Monday, May 29, 2006

A Nation at Risk

Until recently, I never really thought about differences in public vs. private education. This is probably not hugely atypical for a 20-something male without children, but it is probably atypical of an educator. I went to public school from K-12 because that's where my parents sent me, I went to a private college because of all the ones that I visited, it was the only one that told me I could broadcast as many sporting events as I wanted on campus radio, and I went to a public grad school because it was the closest to my residence.

For the last five years or so I've wanted to be a high school teacher, but due to a variety of circumstances haven't pursued a job in this realm all that aggressively. That changed in the last few months when I was compelled to seek a job for myself. Being certified in Wisconsin, and there being a tremendously convenient database for public teaching jobs in that state, I must have applied for at least 20. There wasn't a huge database for private school openings, so I limited my applications to three, all of which I heard about through word of mouth.

I got exactly one call back for an interview from the public schools I applied to, and didn't get that job. I got one e-mail rejection without an interview, and one snail mail rejection without an interview. The rest of the places didn't bother getting back to me, even in some cases when I followed up with an e-mail to them.

Meanwhile, the one private school I contacted in Kentucky gave me an interview and offered me a job. The other two private schools, in Wisconsin, would have given me interviews, but I took the KY job first.

There are two ways of looking at this situation, and it pretty much hinges on how attractive of a candidate I might be. Either public schools suck for ignoring me or private schools suck for being interested in me. Which one do you think I'm leaning towards?

I'm fairly well convinced that public schools are turned off by my graduate education, since it puts me in a higher pay scale. Private schools still put me on a higher pay scale, but the non-union status changes the dynamic greatly. It's certainly true that most public schools have a ton of applicants to choose from, and they might find a qualified candidate who starts at a low pay scale. But I wonder if many parents are aware that the criteria that public schools use in hiring are often more about finances than qualification. If so, might those parents be more inclined to send their students to private schools?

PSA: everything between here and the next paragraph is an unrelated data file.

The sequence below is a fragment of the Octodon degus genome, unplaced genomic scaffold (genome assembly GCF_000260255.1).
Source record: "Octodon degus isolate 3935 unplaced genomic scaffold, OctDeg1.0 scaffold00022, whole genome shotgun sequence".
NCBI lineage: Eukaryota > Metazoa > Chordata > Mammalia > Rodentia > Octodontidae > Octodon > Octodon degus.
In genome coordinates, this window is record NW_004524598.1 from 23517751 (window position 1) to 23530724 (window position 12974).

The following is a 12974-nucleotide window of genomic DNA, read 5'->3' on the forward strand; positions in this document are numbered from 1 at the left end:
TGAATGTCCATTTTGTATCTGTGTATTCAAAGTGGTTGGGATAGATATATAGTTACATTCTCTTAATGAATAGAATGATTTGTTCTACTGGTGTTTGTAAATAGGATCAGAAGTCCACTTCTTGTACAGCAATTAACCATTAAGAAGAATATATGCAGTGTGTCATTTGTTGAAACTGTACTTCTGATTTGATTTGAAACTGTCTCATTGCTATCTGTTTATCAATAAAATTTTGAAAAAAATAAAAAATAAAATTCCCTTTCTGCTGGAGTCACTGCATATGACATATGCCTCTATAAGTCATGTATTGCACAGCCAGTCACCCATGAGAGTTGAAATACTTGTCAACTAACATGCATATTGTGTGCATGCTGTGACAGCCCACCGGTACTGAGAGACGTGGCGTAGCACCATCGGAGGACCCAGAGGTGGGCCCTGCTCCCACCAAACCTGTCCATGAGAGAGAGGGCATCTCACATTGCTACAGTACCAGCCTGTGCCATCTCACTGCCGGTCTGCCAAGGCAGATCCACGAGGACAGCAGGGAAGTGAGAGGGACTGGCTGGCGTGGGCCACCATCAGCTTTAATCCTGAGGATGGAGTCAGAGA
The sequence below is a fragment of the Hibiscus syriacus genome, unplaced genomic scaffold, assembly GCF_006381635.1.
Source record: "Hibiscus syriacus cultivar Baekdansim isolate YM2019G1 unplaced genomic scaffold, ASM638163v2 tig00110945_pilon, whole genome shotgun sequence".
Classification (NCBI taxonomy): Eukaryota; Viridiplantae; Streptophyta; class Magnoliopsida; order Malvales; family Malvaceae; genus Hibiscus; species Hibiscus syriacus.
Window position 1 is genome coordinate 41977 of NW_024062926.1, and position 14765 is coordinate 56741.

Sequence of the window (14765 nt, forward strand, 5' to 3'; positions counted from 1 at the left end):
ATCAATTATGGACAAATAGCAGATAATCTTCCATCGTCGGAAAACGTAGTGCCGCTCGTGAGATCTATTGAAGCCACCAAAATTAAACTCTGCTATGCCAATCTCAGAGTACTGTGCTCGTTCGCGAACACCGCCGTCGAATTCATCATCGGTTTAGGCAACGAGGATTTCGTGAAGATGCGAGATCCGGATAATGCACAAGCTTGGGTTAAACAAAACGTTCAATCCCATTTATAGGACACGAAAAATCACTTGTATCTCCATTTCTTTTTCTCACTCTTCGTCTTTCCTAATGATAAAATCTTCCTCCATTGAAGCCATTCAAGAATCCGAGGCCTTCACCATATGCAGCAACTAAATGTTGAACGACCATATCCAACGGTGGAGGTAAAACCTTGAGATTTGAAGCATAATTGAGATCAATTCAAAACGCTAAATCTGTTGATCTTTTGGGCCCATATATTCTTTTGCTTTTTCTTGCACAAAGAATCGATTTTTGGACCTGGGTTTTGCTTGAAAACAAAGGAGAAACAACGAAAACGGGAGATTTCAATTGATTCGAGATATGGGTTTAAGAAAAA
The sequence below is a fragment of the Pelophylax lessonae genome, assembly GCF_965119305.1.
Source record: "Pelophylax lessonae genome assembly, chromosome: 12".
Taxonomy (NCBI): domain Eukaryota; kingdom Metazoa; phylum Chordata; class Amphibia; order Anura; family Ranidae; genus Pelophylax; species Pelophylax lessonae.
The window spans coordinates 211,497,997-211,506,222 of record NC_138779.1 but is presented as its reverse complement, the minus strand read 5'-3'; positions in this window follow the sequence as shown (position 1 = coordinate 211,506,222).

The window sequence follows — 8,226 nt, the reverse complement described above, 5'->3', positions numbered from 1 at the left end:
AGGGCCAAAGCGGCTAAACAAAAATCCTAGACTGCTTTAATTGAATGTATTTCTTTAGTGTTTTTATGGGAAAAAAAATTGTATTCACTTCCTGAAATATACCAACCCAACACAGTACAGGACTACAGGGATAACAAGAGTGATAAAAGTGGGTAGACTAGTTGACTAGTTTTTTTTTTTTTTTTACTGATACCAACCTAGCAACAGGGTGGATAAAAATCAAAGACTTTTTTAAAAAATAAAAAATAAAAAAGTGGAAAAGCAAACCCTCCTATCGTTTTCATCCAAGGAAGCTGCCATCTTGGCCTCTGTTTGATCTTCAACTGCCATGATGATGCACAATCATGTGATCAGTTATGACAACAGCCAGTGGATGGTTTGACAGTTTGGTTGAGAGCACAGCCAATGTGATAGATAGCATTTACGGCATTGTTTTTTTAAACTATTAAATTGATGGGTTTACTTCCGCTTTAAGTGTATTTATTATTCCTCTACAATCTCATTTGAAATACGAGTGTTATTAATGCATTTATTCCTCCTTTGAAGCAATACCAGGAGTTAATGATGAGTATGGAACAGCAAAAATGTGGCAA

Blogger Heidi said...

wow. you know, i like your blog better than Tim's. i actually read what you write, well, sometimes. i did this time! yeah! go Heidi! go me!

11:19 AM  
Anonymous Anonymous said...

Yes, that is true, but you need to think practically as well as idealistically. I am a parochial school teacher and have seen from the inside out how schools have a limited amount of money to pay their staff. This is true of all schools, whether their funding is from tuition, church collections, or taxes. The real issue is that one of two things need to happen: The qualified and/or experienced teachers need to settle for lower salaries, or the schools need more money in order to hire better teachers.
P.S. I am very happy that you got a position that will probably be your "dream job".
-Fangirl Kitten

12:16 PM  
Anonymous Anonymous said...

When you are a thirty-something with children instead of a twenty-something without children, will you be more likely to send your children to a private/parochial school, or a public school?

12:18 PM  
Blogger Azor said...

Great question anonymous. Though this experience was eye opening, I'd hate to make a sweeping condemnation of all public schools. I'll see what the specific options are available when the time comes.

1:30 PM  
Anonymous nWo 4 life! said...

Exactly dude. Me thought it was funny when TK stated he had "priced" himself out of teaching H.S. Nobody seemed to pay attention when me pointed out that because of the union mandated demands placed on hiring certain people, a school would rather have an unknowed 22-year-old grad than a proven commodity like TK.

Anonymous, teachers need to settle for lower salaries (while understanding they don't work full-time, that's just a fact) or they need to start paying for a small fraction of their lavious fringe benefits. A teacher can retire at 55, collect their phat pension and also continue working at a different job. I know cause i've worked with retired teachers, some of whom seem to have a i'm smarter than you attitude. I ain't never heard of no teacher starving. Also, ain't it apparent to teachers approximately what they're going to get paid before they decide to go into teaching. Teachers unions and their demands are a big reason we have so many problems with public education and graduation rates.

5:20 PM  
Blogger kevin said...